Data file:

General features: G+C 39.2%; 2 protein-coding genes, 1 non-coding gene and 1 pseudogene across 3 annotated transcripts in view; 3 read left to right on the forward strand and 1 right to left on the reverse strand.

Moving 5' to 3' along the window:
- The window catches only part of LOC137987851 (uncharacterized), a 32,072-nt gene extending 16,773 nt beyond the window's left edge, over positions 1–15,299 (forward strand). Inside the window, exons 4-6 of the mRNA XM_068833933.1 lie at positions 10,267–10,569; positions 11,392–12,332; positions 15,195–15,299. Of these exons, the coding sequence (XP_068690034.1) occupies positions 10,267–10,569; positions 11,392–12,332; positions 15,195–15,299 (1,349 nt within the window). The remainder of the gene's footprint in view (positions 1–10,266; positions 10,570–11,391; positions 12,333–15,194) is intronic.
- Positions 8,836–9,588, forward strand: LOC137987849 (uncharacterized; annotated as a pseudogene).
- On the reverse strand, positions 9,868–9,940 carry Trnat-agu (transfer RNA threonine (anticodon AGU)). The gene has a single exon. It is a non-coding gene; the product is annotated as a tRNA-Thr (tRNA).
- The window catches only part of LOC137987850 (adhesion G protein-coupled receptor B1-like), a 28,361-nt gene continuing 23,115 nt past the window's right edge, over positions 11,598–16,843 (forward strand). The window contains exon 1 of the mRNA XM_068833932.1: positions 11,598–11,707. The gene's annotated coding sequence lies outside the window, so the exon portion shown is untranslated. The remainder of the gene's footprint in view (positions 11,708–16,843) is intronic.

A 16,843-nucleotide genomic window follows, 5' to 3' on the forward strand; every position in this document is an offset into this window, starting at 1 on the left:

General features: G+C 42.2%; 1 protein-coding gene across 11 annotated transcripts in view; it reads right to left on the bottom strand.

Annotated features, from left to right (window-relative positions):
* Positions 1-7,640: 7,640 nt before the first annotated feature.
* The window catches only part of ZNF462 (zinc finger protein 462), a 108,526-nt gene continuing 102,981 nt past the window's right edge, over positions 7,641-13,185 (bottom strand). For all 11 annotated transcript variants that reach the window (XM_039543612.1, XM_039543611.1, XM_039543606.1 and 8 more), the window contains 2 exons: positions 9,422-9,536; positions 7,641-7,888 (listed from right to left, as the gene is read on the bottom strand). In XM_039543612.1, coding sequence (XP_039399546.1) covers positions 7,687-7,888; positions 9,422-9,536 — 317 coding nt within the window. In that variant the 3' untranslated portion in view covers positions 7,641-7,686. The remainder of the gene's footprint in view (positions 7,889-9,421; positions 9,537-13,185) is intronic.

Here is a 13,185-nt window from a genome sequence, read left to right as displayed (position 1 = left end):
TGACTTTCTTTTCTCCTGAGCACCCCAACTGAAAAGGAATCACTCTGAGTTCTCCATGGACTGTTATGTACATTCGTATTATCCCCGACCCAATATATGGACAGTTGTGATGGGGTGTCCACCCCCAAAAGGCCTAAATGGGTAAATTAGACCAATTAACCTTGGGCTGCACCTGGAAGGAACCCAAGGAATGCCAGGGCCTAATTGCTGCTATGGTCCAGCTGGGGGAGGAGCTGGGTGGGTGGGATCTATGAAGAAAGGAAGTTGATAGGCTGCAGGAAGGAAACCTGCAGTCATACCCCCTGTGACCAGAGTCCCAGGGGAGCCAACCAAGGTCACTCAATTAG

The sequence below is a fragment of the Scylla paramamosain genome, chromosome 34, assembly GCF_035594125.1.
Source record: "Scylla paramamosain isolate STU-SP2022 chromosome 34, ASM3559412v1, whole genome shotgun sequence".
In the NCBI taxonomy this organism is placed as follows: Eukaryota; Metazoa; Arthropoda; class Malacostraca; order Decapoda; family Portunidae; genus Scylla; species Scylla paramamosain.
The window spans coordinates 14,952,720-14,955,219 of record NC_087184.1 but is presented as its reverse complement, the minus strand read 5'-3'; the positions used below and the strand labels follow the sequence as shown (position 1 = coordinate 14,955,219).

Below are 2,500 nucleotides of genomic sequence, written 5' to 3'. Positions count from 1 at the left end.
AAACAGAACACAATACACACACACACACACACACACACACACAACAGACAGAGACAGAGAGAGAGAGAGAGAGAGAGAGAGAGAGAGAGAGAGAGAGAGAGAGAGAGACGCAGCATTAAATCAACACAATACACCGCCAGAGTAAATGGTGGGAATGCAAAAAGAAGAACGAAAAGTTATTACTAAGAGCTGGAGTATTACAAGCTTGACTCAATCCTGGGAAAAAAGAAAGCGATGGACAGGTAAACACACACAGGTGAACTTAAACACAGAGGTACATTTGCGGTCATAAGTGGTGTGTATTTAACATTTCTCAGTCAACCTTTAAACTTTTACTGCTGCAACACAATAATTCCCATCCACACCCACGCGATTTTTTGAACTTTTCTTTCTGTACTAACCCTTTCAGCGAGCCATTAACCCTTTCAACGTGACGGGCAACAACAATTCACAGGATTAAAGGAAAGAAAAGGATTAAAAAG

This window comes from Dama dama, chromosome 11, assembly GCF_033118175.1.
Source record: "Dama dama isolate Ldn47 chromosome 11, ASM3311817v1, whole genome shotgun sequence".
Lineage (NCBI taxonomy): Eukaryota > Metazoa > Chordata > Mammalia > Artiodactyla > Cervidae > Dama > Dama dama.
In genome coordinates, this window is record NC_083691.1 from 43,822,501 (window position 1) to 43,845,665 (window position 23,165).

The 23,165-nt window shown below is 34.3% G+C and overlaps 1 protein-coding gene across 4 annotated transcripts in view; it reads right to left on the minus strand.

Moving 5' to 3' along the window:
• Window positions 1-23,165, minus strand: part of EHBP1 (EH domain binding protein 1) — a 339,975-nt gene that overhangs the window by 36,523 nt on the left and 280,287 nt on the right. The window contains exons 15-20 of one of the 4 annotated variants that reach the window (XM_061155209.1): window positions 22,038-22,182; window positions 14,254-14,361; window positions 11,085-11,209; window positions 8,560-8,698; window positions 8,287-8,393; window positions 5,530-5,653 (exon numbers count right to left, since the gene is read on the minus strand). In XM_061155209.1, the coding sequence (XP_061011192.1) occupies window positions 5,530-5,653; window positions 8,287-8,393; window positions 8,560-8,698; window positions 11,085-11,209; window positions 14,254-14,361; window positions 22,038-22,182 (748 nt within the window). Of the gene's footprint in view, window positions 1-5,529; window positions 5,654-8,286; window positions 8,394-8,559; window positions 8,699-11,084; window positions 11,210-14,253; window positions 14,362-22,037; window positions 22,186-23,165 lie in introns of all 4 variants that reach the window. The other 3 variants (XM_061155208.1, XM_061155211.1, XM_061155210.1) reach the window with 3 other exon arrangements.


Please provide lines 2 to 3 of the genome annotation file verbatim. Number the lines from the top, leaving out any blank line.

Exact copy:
Moving 5' to 3' along the window:
- The window catches only part of LOC137987851 (uncharacterized), a 32,072-nt gene extending 16,773 nt beyond the window's left edge, over positions 1–15,299 (forward strand). Inside the window, exons 4-6 of the mRNA XM_068833933.1 lie at positions 10,267–10,569; positions 11,392–12,332; positions 15,195–15,299. Of these exons, the coding sequence (XP_068690034.1) occupies positions 10,267–10,569; positions 11,392–12,332; positions 15,195–15,299 (1,349 nt within the window). The remainder of the gene's footprint in view (positions 1–10,266; positions 10,570–11,391; positions 12,333–15,194) is intronic.